Header
Billy Cobham - Spectrum CD (album) cover

SPECTRUM

Billy Cobham

 

Jazz Rock/Fusion

4.31 | 356 ratings

From Progarchives.com, the ultimate progressive rock music website

stefro
Prog Reviewer
5 stars Arguably the finest drummer to grace the 1970's rock sphere, fusion exponent Billy Cobham has truly enjoyed a lengthy and highly-successful career. As well as having played with some of the very finest in the business - the likes of Miles Davis, Mahavishnu Orchestra and Herbie Hancock come to mind - Cobham has also managed to produce two of the era's key fusion albums in the shape of this dynamic debut release and the atmospheric 1974 follow-up 'Crosswinds', albums that helped define a movement despite the fact that they both appeared several years after the genre's major trailblazer 'Bitches Brew'(1969) had been issued. Alongside the likes of John McLaughlin's Mahavishnu Orchestra, Return To Forever featuring Chick Corea and Herbie Hancock, 'Spectrum' belongs to that unique set of 1970's fusion artists who were informed by the late- sixties experiments of Davis, Ted Macero and Tony Williams yet also took the genre one step further, integrating funk, psychedelia, Eastern raga modals and cosmic sound collages into a what would now simply be known as 'fusion'. Of these albums issued, 'Spectrum' seems the most indelible, as well as being one of the most revered, both by older listeners who were there during the 1970's and by a new, contemporary audience of fans, critics and artists who have used the album as an influential cultural reference point. With the British dance trio Massive Attack sampling the gloriously-funky bass-line of 'Stratus' for their seminal track 'Safe From Harm', 'Spectrum' is now an album that has transcended the decade of its creation. It's an album that features an intricate electric sound, filled with blistering guitar strikes, galloping bass bumps and skittering beats when fast; dipped in fuzzy synthesizers and wandering off via neon-flecked keyboard ambles into that wonderful mystical midnight ambience that only jazz can create during the musics calmer moments. Apart from the nine-minute stealth rock of 'Stratus', highlights - which are many - include the twittering sonic swirl of opening track 'Quadrant', and the dreamy, acid-lounge-licked multi-parter 'To The Women In My Life'. Both tracks segue both furiously and calmly - sometimes at the same time - through a rapid-fire journey of thrilling instrumental face-offs, the interchange between Cobham's quicksilver druming and the neon-dropped keyboards, throbbing bass-lines and stammering guitars of his ultra-talented backing players(a set which includes Mahavishnu keyboardist Jan Hammer and guitarist Tommy Bolin amongst others) proves thrilling throughout, showcasing not just Cobham's technical prowess but also his deft compositional abilities, a fact imbued by the make-up of the songwriting credits; Only Cobham's name appears. Considering the overall quality of 'Spectrum', its fair to say then that Cobham truly deserves his place in the pantheon of great modern jazz men. This is a high sophisticated and technically dazzling record, filled with memorable beats, hooks and solos and undoubtedly one of the 1970's very best. STEFAN TURNER, STOKE NEWINGTON, 2012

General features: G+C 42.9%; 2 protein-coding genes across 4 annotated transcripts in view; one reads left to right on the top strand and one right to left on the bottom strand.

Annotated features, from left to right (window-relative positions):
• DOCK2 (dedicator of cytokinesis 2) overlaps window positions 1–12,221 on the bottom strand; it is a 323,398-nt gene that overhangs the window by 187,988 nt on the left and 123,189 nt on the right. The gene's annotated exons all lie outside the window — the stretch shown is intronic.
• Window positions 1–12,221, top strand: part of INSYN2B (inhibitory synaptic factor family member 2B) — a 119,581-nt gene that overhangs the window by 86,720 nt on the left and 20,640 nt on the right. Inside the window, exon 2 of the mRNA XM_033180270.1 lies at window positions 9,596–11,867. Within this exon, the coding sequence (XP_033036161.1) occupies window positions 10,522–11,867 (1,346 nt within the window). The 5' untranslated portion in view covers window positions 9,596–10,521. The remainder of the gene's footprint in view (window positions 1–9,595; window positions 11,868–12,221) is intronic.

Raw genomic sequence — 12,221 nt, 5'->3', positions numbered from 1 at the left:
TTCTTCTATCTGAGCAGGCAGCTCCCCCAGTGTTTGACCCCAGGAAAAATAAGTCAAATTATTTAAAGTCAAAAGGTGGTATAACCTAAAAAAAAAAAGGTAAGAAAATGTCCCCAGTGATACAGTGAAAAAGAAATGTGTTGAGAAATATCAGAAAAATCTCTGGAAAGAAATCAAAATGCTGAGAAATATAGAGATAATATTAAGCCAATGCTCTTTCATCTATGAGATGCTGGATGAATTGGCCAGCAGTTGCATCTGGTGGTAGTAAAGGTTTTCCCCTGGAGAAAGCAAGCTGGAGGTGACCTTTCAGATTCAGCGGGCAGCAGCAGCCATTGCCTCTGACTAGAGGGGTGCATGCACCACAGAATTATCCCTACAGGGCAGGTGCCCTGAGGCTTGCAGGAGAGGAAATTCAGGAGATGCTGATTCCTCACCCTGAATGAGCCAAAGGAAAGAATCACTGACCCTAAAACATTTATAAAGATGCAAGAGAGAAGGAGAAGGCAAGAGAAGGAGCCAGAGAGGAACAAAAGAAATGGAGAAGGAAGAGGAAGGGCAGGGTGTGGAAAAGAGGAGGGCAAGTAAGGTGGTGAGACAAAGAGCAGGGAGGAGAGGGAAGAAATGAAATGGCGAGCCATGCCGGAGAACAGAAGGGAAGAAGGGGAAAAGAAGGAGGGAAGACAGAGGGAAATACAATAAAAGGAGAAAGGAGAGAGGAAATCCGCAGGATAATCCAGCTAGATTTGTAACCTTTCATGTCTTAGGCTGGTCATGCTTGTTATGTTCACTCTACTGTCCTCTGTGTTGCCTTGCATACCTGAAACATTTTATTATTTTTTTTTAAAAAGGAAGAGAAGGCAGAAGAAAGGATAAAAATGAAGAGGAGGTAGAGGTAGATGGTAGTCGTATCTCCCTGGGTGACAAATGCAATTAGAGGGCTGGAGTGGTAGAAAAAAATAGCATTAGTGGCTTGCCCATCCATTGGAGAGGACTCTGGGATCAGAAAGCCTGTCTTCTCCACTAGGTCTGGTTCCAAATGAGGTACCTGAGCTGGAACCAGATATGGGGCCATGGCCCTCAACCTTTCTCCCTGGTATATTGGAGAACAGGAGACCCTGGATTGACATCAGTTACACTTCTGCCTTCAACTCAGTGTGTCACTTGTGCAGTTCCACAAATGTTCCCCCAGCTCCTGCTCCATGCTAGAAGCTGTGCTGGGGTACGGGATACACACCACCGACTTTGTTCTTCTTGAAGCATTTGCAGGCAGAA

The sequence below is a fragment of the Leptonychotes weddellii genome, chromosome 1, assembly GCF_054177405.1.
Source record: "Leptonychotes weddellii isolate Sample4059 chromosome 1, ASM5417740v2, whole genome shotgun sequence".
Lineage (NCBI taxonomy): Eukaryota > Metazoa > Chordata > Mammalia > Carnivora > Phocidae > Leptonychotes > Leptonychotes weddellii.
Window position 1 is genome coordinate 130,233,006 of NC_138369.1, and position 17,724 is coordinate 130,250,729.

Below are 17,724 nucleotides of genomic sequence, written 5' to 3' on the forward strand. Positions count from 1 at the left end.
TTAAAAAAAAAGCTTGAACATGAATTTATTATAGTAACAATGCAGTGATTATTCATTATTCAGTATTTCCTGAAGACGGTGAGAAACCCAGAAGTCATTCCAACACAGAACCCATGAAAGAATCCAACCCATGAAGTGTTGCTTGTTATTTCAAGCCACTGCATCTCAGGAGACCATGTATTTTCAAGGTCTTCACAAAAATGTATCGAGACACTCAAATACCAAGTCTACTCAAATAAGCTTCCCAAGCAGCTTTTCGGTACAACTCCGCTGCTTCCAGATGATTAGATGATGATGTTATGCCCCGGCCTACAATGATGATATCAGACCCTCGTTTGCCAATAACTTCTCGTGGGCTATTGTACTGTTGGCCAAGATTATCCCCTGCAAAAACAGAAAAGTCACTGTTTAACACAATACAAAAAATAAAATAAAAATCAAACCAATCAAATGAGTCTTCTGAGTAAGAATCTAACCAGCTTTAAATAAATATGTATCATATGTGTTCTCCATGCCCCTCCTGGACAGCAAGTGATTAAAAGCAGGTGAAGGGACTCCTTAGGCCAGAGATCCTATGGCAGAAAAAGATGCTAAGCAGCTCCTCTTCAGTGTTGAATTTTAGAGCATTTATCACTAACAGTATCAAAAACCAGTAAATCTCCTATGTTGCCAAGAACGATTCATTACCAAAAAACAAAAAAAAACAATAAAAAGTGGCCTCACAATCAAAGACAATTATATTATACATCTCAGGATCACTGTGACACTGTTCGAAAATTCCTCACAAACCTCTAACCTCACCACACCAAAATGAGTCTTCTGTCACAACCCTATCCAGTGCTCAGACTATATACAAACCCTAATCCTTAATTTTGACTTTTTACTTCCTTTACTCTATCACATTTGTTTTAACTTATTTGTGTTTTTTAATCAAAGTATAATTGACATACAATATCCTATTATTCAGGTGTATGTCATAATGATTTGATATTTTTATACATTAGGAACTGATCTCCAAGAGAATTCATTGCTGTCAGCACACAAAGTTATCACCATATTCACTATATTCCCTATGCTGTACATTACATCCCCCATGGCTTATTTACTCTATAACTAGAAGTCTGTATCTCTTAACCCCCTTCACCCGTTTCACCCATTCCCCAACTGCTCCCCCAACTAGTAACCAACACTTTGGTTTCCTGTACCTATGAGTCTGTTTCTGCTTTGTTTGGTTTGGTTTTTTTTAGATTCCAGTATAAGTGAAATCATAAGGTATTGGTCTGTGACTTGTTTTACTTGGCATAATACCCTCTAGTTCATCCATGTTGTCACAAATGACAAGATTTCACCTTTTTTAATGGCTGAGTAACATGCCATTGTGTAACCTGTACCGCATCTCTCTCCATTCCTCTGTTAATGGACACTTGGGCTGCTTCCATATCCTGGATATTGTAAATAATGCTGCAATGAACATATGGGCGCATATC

stefro | 5/5 |

MEMBERS LOGIN ZONE

As a registered member (register here if not), you can post rating/reviews (& edit later), comments reviews and submit new albums.

You are not logged, please complete authentication before continuing (use forum credentials).

Forum user
Forum password

WARNING: Forum software upgrade in progress, login function maybe affected for some users during that time.

Share this BILLY COBHAM review

>

Review related links

Copyright Prog Archives, All rights reserved. | Legal Notice | Privacy Policy | Advertise | GeoIP Services by MaxMind | RSS + syndications

Other sites in the MAC network: JazzMusicArchives.com — the ultimate jazz music virtual community | MetalMusicArchives.com — the ultimate metal music virtual community


Server processing time: 0.02 seconds